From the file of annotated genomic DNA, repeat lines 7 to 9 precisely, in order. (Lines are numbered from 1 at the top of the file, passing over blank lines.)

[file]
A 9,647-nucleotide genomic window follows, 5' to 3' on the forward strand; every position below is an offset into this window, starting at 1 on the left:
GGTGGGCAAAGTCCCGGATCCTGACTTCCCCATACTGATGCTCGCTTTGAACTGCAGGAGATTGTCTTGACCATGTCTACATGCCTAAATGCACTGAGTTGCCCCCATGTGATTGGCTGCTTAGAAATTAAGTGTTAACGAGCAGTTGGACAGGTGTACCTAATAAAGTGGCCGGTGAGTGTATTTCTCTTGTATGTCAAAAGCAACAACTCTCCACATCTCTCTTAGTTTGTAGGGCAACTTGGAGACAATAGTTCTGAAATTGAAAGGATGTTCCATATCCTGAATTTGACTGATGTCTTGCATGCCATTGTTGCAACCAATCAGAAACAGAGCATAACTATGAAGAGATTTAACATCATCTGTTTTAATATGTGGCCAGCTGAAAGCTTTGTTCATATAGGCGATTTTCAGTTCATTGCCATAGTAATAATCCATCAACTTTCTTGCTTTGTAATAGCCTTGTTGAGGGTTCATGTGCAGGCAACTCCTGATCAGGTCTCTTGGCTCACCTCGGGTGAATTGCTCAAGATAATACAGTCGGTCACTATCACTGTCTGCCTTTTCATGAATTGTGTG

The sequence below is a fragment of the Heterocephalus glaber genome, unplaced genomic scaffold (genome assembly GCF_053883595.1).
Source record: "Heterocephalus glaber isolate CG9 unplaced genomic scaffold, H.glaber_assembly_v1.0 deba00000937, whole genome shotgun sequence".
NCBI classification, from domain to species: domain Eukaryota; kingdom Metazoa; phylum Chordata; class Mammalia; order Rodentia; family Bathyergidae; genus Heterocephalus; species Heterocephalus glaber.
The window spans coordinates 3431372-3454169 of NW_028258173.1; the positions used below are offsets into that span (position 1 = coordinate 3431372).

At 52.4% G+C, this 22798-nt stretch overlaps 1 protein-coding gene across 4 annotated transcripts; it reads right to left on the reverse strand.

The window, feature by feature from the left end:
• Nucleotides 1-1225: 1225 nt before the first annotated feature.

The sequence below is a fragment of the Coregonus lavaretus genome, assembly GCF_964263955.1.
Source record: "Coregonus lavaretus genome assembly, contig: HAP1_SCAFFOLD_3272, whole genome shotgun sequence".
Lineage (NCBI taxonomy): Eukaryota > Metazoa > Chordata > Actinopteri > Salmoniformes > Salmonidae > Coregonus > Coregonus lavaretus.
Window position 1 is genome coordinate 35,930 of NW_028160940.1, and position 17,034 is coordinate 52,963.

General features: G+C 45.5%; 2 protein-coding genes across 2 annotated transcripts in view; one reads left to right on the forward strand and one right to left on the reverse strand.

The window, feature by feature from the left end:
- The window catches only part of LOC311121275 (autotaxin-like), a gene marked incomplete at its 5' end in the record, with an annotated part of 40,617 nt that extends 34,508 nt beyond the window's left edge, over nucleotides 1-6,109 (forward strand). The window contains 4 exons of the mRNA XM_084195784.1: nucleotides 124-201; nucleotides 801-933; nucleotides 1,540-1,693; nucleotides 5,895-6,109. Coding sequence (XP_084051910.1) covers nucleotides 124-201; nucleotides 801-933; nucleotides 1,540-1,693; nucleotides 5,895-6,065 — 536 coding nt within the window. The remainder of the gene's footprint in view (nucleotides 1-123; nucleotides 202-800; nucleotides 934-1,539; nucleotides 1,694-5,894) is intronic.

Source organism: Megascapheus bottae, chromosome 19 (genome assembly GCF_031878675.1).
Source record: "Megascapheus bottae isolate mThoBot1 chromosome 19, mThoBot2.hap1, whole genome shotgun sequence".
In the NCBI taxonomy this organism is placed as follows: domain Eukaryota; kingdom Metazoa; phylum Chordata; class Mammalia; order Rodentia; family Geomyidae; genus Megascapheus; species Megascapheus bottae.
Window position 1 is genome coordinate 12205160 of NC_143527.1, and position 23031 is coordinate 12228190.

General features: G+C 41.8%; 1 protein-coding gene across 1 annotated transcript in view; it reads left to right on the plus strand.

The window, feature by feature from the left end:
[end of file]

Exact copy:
At 52.4% G+C, this 22798-nt stretch overlaps 1 protein-coding gene across 4 annotated transcripts; it reads right to left on the reverse strand.

The window, feature by feature from the left end:
• Nucleotides 1-1225: 1225 nt before the first annotated feature.